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When Michael Oberman Met David Bowie

At the time, Oberman was working as a music journalist for the now-defunct Washington Star—a position he took over for his older brother, Ron, who went to Chicago to work for Mercury Records, Bowie's American label. It was fortuitous timing for the Oberman family: Ron's plans to bring Bowie over for his first American publicity tour coincided with a trip home to visit the family. Thus, Ron could visit with his family and get Bowie his first bit of American interviews for The Man Who Sold The World—with Michael, who had been following and writing about Bowie's career already for the past three years. "I drove my parents to the airport and I explained to them who David Bowie was," Oberman says.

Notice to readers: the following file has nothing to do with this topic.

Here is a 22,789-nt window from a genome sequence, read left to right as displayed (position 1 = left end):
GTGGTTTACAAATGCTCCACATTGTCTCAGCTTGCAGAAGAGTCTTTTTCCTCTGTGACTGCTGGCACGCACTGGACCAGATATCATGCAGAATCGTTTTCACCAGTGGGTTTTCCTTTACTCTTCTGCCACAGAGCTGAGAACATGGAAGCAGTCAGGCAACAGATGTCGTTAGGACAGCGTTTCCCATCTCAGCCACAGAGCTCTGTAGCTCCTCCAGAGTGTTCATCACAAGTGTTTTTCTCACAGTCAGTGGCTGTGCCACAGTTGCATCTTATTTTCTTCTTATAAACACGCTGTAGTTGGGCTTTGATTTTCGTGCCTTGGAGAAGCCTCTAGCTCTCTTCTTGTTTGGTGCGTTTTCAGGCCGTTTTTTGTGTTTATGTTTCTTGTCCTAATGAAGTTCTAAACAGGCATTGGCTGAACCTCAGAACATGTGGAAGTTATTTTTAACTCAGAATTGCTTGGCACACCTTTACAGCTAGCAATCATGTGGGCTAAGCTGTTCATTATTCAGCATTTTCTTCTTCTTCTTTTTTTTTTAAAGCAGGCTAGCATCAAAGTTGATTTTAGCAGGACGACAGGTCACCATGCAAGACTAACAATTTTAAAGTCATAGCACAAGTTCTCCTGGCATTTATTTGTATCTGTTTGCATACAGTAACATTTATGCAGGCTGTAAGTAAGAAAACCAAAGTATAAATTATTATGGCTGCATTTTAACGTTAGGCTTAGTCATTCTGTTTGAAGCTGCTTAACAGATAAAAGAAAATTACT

Since Bowie's passing, Oberman—who's now 68—has been reflecting on the Thin White Duke's life and art. "For me, his loss is more meaningful than a lot of rock 'n' roll artists that have died," he says. "The fact that David lived his life with cancer for 18 months—released his album and did all the things he did... he did more in the 18 months of having cancer than many people do in ten years. I feel honored, I feel lucky that someone who became a bright star spent some time with an American family... my family."

Attribution: Matt Cohen - washingtoncitypaper.com

Full story: When David Bowie Came to Silver Spring

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